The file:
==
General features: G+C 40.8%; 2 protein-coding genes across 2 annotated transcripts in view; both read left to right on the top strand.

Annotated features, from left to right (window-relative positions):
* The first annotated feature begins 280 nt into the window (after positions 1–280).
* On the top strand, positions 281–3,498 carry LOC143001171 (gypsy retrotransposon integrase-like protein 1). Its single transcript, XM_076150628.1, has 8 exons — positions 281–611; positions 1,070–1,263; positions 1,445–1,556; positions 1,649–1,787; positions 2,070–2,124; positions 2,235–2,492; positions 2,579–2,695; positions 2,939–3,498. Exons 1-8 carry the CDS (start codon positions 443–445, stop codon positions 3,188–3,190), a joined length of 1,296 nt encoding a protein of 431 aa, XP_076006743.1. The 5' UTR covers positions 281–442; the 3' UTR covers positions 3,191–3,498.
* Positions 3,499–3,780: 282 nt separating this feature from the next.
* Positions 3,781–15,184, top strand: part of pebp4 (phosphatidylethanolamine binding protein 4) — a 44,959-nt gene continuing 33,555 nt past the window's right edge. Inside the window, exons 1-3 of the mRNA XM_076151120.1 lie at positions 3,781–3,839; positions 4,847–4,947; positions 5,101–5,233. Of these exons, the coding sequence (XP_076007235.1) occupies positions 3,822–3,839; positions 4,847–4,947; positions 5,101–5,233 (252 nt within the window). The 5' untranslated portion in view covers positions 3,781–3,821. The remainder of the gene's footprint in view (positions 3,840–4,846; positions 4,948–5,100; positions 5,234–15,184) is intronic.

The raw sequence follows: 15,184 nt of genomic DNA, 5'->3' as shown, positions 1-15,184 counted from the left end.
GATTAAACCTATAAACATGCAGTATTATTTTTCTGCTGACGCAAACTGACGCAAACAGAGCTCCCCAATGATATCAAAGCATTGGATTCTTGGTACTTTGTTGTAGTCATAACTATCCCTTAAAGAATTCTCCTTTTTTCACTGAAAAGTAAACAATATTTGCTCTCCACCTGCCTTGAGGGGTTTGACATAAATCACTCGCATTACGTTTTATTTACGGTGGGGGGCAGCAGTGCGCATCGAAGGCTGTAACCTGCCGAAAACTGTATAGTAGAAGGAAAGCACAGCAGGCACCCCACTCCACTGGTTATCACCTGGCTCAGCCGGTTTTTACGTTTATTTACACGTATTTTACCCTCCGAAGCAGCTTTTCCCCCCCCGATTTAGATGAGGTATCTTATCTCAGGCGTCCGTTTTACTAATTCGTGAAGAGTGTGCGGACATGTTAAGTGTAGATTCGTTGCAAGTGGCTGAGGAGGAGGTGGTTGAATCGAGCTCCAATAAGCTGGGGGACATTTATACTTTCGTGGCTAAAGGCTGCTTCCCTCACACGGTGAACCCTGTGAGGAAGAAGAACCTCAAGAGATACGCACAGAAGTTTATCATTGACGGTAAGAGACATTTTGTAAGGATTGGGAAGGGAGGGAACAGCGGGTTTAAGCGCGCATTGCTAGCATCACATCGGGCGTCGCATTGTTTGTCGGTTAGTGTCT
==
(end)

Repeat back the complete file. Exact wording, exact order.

General features: G+C 40.8%; 2 protein-coding genes across 2 annotated transcripts in view; both read left to right on the top strand.

Annotated features, from left to right (window-relative positions):
* The first annotated feature begins 280 nt into the window (after positions 1–280).
* On the top strand, positions 281–3,498 carry LOC143001171 (gypsy retrotransposon integrase-like protein 1). Its single transcript, XM_076150628.1, has 8 exons — positions 281–611; positions 1,070–1,263; positions 1,445–1,556; positions 1,649–1,787; positions 2,070–2,124; positions 2,235–2,492; positions 2,579–2,695; positions 2,939–3,498. Exons 1-8 carry the CDS (start codon positions 443–445, stop codon positions 3,188–3,190), a joined length of 1,296 nt encoding a protein of 431 aa, XP_076006743.1. The 5' UTR covers positions 281–442; the 3' UTR covers positions 3,191–3,498.
* Positions 3,499–3,780: 282 nt separating this feature from the next.
* Positions 3,781–15,184, top strand: part of pebp4 (phosphatidylethanolamine binding protein 4) — a 44,959-nt gene continuing 33,555 nt past the window's right edge. Inside the window, exons 1-3 of the mRNA XM_076151120.1 lie at positions 3,781–3,839; positions 4,847–4,947; positions 5,101–5,233. Of these exons, the coding sequence (XP_076007235.1) occupies positions 3,822–3,839; positions 4,847–4,947; positions 5,101–5,233 (252 nt within the window). The 5' untranslated portion in view covers positions 3,781–3,821. The remainder of the gene's footprint in view (positions 3,840–4,846; positions 4,948–5,100; positions 5,234–15,184) is intronic.

The raw sequence follows: 15,184 nt of genomic DNA, 5'->3' as shown, positions 1-15,184 counted from the left end.
GATTAAACCTATAAACATGCAGTATTATTTTTCTGCTGACGCAAACTGACGCAAACAGAGCTCCCCAATGATATCAAAGCATTGGATTCTTGGTACTTTGTTGTAGTCATAACTATCCCTTAAAGAATTCTCCTTTTTTCACTGAAAAGTAAACAATATTTGCTCTCCACCTGCCTTGAGGGGTTTGACATAAATCACTCGCATTACGTTTTATTTACGGTGGGGGGCAGCAGTGCGCATCGAAGGCTGTAACCTGCCGAAAACTGTATAGTAGAAGGAAAGCACAGCAGGCACCCCACTCCACTGGTTATCACCTGGCTCAGCCGGTTTTTACGTTTATTTACACGTATTTTACCCTCCGAAGCAGCTTTTCCCCCCCCGATTTAGATGAGGTATCTTATCTCAGGCGTCCGTTTTACTAATTCGTGAAGAGTGTGCGGACATGTTAAGTGTAGATTCGTTGCAAGTGGCTGAGGAGGAGGTGGTTGAATCGAGCTCCAATAAGCTGGGGGACATTTATACTTTCGTGGCTAAAGGCTGCTTCCCTCACACGGTGAACCCTGTGAGGAAGAAGAACCTCAAGAGATACGCACAGAAGTTTATCATTGACGGTAAGAGACATTTTGTAAGGATTGGGAAGGGAGGGAACAGCGGGTTTAAGCGCGCATTGCTAGCATCACATCGGGCGTCGCATTGTTTGTCGGTTAGTGTCT